A horse of another colour

Word count: 424             Reading time: 1-2 minutes  

Early last month I went to borrow a cup of milk and came back with a cow.

By a cup of milk I mean I went in search of an answer to a simple question: where, locally, might a young writer hone her skills and get some encouragement?

Bad news: I couldn’t find such a place. Good news: I found the Lynn Valley Literary Society (LVLS) who, for five years, ran the highly-productive Young Writers’ Club (YWC). When other commitments began to conflict with the dedicated efforts of Peggy Trendell-Jensen and Laura Hoffman, the club went into hiatus. They asked if I’d like to revive it. For months I’d been thinking of ways to give something back to my community, the writing community in particular. I said yes. A nervous yes, but yes all the same.

Of course, before I could do anything, I needed a criminal background check. That was both free (LVLS is a registered non-profit organization) and fast through the local RCMP office. First hurdle cleared.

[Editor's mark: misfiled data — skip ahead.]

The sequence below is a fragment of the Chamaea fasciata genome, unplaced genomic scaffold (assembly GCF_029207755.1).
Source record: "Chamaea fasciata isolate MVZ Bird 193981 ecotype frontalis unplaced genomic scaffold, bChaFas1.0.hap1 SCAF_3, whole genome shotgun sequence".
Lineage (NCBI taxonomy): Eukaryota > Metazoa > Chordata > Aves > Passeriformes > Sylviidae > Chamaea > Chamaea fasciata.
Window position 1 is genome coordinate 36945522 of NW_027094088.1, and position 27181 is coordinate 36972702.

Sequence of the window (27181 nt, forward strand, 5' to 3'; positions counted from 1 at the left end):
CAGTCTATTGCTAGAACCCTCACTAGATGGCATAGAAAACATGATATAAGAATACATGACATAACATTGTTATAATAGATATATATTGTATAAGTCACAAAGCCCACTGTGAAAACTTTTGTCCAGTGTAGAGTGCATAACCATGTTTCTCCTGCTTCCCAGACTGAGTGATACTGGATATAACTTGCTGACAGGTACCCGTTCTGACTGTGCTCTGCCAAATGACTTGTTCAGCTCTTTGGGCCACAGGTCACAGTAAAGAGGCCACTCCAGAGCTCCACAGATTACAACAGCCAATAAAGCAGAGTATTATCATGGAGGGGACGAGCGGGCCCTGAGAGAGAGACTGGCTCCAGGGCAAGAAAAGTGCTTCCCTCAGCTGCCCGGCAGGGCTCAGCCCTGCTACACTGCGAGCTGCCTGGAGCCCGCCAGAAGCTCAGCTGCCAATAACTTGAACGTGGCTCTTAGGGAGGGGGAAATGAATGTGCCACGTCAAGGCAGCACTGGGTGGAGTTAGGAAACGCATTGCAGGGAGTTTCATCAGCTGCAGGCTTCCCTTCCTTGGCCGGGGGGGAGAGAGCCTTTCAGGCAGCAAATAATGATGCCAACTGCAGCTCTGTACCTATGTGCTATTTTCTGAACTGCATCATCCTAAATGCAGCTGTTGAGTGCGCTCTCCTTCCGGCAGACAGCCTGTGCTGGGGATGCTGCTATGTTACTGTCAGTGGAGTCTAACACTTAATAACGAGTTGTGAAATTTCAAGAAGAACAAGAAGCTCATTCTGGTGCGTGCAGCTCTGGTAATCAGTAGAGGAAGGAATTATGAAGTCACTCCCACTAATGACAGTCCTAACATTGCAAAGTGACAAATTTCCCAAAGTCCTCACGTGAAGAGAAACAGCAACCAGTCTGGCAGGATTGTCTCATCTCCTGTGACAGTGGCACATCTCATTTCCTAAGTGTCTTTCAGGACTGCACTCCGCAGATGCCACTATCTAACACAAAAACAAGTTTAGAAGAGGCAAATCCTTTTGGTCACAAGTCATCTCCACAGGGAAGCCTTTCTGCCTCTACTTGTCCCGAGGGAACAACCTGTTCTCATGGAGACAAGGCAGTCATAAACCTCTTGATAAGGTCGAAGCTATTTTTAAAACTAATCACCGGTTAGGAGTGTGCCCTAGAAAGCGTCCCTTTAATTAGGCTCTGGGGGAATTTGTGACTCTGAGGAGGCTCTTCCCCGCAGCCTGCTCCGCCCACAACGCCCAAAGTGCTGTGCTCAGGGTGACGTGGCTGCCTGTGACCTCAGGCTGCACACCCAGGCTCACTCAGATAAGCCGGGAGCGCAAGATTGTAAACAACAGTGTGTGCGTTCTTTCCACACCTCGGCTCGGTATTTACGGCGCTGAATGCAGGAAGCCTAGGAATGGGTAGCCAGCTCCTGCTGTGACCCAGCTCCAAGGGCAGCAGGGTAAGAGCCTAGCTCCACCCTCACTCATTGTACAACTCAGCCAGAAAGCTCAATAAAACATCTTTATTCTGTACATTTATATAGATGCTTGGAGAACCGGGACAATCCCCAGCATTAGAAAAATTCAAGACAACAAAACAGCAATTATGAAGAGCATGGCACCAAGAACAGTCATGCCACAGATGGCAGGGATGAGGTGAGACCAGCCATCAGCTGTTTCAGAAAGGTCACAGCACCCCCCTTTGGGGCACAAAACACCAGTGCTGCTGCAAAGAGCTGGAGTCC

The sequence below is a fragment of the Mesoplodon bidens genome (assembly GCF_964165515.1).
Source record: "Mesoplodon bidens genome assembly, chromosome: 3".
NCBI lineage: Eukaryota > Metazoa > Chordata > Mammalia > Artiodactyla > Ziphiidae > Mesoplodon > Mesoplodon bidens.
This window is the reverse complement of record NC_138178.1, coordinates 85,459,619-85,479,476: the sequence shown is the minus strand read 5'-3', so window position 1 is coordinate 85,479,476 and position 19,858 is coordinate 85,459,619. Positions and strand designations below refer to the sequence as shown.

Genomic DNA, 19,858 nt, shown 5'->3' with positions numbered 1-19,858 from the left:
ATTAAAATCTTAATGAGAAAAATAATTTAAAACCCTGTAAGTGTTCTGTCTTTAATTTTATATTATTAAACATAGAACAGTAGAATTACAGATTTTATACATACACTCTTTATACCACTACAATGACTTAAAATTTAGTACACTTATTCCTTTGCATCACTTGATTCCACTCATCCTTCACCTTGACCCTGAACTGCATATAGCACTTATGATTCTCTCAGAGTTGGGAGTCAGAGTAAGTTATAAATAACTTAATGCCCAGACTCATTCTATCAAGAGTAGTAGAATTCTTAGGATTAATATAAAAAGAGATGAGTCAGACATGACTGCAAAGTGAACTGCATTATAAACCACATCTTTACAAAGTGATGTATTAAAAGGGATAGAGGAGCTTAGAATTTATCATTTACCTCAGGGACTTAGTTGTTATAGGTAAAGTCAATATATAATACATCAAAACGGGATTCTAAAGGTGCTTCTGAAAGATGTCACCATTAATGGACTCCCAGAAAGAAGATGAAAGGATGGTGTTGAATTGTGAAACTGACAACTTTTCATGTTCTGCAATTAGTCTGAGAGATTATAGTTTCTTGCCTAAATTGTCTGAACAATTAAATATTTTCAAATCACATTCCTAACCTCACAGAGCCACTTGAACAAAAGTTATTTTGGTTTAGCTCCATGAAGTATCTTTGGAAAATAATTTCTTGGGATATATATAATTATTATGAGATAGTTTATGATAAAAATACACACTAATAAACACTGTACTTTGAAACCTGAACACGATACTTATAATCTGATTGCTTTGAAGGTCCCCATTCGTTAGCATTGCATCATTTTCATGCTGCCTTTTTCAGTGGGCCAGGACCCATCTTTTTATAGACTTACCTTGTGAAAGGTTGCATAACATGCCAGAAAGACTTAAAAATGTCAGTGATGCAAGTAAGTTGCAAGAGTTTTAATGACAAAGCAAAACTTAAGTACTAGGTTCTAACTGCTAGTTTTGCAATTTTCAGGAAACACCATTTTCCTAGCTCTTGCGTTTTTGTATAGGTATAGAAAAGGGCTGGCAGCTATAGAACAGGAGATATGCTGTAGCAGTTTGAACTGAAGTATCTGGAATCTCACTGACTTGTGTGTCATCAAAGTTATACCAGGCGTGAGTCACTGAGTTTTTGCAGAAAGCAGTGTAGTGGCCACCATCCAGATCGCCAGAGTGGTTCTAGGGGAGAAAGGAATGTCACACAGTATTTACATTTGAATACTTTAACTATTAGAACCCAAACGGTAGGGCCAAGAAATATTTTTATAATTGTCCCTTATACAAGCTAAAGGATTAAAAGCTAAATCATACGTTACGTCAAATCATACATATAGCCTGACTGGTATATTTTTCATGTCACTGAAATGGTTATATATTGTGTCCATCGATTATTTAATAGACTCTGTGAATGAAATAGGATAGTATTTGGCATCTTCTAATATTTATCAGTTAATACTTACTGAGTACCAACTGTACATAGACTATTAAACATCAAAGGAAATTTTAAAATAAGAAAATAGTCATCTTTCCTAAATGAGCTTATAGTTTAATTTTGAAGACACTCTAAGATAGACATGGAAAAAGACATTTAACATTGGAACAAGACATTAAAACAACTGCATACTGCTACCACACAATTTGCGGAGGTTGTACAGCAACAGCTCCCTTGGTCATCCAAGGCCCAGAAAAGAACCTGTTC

Then I read some of the work of the YWC members from prior years. Their poetry and stories showed a love of writing, skilful use of language, and good imagination. In other words: real talent.

Next there was the challenge of spreading the word that the YWC was starting up again and I had to decide what my version of the club would offer. I looked at the old format and decided against producing monthly newsletters. The thought of designing, editing, printing, and then trying to sell anthologies was also daunting. Similarly, I was disinclined to assemble large writing kits like the ones given out in past years. As admirable as those projects were, they clearly demanded a lot of administrative time. Too much for one person. An awful lot even for two!

Where did my experience lie? In recent years I’ve taken a number of writing classes. To me the greatest benefits came from:

  • finding a supportive environment in which to explore new ideas and techniques
  • breaking the isolation of writing
  • sharpening the skills of observation
  • working through writer’s block
  • trying creative exercises that help reach through conventional language to gain a fresh perspective on words and meanings

So, once a month, starting November 14th, the YWC will be doing some of those things. My cup of milk has morphed into a large, soft-eyed project that will keep me well-occupied for the months to come.

Have you ever run a young writers’ workshop? What hints or suggestions can you give me?

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Photo by: basmeelker